Stories from the Barn
A hive of activity in the Hampshire downlands
Bring in the Christmas Tree
The days are shortening and darkness settles. Time to bring in the Christmas tree!
Advent Calendar 12
The Christmas tree in our homes is just part of a tradition witnessed around the world that speaks of a time when light over darkness was a time of celebration. In all sorts of cultures the Winter Solstice marked the return of the sun, of growth and harvests. Evergreen plants with their magical way of staying green throughout the coldest darkest days were ushered indoors.
And so this deepest and darkest part of Winter coincides with the Christian celebration of Christmas. The date of the 25th December corresponds to the Winter Solstice on the Roman calendar. Pagans in Britain brought of boughs of evergreens indoors at this important time of year. Bringing the whole evergreen tree indoors just took the idea a whole step forward.
Choosing the Christmas tree is a family affair and it is always fun to watch families as they mull over which one is coming home. Getting it home and getting it upright is quite another matter!
Decorating the tree.
Each household has their own way of decorating the tree. Memories get placed on the branches, heirloom decorations, children’s creations In our household the whole lot sit together. Lights, tinsel to represent lying snow, no attempt at a colour coordinated tree. On the top sits an angel, perfection. Just time to add the lights and toast the tree!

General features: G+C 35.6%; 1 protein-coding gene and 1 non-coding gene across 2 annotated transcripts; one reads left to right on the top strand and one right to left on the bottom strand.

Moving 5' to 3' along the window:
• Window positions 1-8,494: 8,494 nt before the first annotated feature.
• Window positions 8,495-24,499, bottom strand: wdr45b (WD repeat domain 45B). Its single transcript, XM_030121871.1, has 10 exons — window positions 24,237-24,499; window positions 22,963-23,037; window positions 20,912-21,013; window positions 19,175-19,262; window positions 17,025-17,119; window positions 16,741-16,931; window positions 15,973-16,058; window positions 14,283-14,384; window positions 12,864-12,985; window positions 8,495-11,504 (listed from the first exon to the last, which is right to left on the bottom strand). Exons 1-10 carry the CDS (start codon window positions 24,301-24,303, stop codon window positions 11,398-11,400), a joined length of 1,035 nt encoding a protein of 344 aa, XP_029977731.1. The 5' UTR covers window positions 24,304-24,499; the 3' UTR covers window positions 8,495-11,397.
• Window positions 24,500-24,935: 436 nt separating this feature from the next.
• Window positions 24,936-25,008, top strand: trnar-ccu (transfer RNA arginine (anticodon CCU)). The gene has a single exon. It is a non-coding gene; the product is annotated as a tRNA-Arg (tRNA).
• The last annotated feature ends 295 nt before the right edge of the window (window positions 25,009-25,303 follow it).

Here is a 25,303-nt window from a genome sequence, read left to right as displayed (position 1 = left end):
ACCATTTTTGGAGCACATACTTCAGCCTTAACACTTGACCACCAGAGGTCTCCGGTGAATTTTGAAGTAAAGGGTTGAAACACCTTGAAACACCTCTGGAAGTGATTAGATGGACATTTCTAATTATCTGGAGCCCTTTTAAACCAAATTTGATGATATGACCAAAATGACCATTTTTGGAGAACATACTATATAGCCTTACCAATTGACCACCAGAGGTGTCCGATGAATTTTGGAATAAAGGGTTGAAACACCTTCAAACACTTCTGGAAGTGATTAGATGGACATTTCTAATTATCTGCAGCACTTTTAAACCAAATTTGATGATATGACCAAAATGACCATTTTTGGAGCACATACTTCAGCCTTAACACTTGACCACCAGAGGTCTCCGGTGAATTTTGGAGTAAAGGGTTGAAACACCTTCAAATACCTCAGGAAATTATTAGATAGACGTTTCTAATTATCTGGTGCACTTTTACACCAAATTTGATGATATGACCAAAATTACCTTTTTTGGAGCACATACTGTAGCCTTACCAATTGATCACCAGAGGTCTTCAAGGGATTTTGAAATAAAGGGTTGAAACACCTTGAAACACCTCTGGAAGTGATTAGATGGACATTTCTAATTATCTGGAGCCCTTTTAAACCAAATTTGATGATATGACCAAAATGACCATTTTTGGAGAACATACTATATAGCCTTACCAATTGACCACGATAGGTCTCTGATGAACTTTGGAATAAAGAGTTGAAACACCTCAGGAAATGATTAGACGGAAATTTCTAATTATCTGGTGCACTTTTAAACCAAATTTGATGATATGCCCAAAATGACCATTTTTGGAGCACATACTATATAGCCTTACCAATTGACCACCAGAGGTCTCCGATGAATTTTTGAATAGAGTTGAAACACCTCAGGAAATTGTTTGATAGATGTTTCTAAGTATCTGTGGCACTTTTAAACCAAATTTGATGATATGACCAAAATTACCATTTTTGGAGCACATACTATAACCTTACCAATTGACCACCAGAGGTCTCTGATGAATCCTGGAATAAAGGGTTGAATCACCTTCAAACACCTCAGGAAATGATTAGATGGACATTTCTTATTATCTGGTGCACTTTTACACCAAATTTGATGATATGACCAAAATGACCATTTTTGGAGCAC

History of the Christmas tree.
There is a story that Martin Luther, the 16th-century Protestant reformer, was the first person to add lighted candles to a tree. A lovely image emerges of Luther walking home one night. His head is full of a sermon he is composing when he contemplates the stars twinkling through the fir trees. This inspires him to bring a tree into his house and light it with candles so the vision that inspired him would continue to do so even indoors.
Whether or not this story is true, the Germans are credited with introducing the Christmas tree to the world. However as the Puritans began to become a force they refused to acknowledge any nod to Pagan celebrations or celebrations of any kind. Meanwhile in England Oliver Cromwell decided that other than going to church no celebration of 25th December would be tolerated. Fines were handed out to people who decorated their homes with green boughs. Christmas as a celebration was finished for a substantial period of time.
The British royal family brought their German influence to bear and the Christmas tree returned to people’s homes. Prince Albert celebrated Christmas with Queen Victoria and their family and pictures of the royal Christmas inspired others to do the same.
The Christmas tree in Trafalgar Square in London is an annual gift from Norway to Britain each year as a thank you for the support Britain gave Norway during World War 1.